Our treatment programs are designed to help people who have addictions, mental illnesses or both. Our highly-credentialed treatment teams specialize in diagnosing and treating even the most complex substance abuse, psychiatric, and emotional issues. The issues our treatment teams treat in our facilities include:
Illicit drugs like heroin and bath salts often take center stage in media discussions about addiction and substance abuse, but alcohol remains a dangerous and persistent addictive substance in the lives of many people all around the world. Recovering from alcoholism, and recovering during the first attempt at rehab, is absolutely vital, as experts suggest that brain damage can become more and more pronounced with each and every attempt at sobriety. For example, the National Institute on Alcohol Abuse and Alcoholism reports that cellular changes inside the brain during detox can make seizures and other negative side effects more likely during subsequent detox attempts, but psychological distress can also rise during multiple detox events. These psychological stresses can reinforce the alcoholism, as the person can make the distress fade with a sip of alcohol. In time, people may stop even trying to get sober, since doing so is associated with so much pain and misery.
Our treatment teams work hard to provide clients with real tools they can use to create and preserve a lasting sobriety. Our therapies focus on competency, allowing our clients to really understand what they’ll need to do in order to keep an alcohol addiction under control in the long-term. And we provide intensive help when the treatment program is over, so our clients have the support that can keep them away from a relapse. With this help, our clients may leave alcohol behind the first time they enter a treatment program.
Clients with addictions to illicit drugs like cocaine, heroin and methamphetamine will find real help in our treatment programs. We’re also adept at helping clients with addictions to newer drugs like bath salts, research chemicals and salvia. But, we also provide intensive help for people who are addicted to prescription drugs. According to the National Institute on Drug Abuse, prescription drug abuse is reaching epidemic levels in this country, with about 6,600 new people dabbling in recreational prescription drug use each day. While almost any prescription drug could be a target for abuse, commonly abused drugs include:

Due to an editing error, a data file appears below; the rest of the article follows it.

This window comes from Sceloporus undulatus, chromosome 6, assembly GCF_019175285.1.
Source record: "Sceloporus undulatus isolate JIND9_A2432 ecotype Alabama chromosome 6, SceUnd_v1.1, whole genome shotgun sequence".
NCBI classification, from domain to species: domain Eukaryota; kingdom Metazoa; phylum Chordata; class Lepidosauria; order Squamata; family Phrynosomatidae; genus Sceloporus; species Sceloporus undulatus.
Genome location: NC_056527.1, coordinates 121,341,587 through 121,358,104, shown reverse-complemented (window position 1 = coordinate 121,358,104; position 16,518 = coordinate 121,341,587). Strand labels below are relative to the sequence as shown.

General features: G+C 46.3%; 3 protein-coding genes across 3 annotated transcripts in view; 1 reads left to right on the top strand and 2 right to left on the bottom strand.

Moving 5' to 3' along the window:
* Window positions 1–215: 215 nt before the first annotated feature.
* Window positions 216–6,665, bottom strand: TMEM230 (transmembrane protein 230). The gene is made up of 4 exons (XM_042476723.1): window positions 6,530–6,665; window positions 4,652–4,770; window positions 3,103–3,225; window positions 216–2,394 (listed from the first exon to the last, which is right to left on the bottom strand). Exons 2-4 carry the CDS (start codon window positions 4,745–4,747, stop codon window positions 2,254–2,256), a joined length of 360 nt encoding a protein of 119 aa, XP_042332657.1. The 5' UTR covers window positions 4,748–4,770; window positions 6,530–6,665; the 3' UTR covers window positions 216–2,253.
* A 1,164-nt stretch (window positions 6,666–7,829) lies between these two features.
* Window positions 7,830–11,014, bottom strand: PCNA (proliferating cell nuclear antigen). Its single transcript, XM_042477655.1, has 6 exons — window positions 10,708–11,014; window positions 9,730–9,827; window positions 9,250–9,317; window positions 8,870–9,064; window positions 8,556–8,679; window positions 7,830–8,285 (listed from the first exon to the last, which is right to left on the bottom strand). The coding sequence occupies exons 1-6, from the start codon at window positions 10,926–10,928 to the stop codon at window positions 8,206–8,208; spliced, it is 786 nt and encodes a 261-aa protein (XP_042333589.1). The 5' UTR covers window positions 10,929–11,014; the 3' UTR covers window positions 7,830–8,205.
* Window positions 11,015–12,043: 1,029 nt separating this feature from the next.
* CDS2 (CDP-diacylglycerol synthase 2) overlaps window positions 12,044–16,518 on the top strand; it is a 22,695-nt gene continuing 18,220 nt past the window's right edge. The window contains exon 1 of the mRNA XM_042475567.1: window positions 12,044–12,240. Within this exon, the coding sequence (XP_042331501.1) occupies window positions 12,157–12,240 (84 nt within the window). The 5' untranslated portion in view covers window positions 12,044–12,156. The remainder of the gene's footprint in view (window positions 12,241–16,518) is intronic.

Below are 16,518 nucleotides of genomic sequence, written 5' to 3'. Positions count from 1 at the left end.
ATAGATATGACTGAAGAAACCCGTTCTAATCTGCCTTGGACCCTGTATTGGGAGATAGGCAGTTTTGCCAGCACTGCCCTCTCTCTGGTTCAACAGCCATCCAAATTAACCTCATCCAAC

- Opioid painkillers
Dealing with drug addictions like this takes sensitivity, and we find that a customized approach works best. At the beginning of our drug addiction programs, we provide intensive testing, so we’re aware of all the drugs the person has taken and the psychological damage those drugs have caused, and we develop a specialized program that can address all the diverse needs our clients might have. We’re incredibly proud of the work that’s done inside our treatment facilities for clients in need.
Addictions were once limited to chemicals, but now, many experts feel that definition needs a little refining. According to these experts, some actions cause the same sorts of boosts of chemicals in the brain, and as a result, these actions can be just as addictive as a chemical. The term “process addictions” has been applied to all sorts of actions, including gambling, sex and shopping. Some experts believe, however, that these aren’t really “addictions” as much as compulsions, and they resist the terminology.
There’s no question, however, that people with these issues can and do suffer to keep their habits under control. For example, a study in the journal Psychological Reports found a link between pathological gambling and depression, and other studies have found a link between gambling and suicide. People like this may struggle to keep their urges under control, and they may have withdrawal symptoms when they try to stop engaging in these actions. It’s a very real problem, and it’s something our treatment programs can address. Our treatment teams can devise programs that can help people to understand their cravings and urges, and we can help people use the power of the mind to keep their actions under control. With our help, real relief is possible.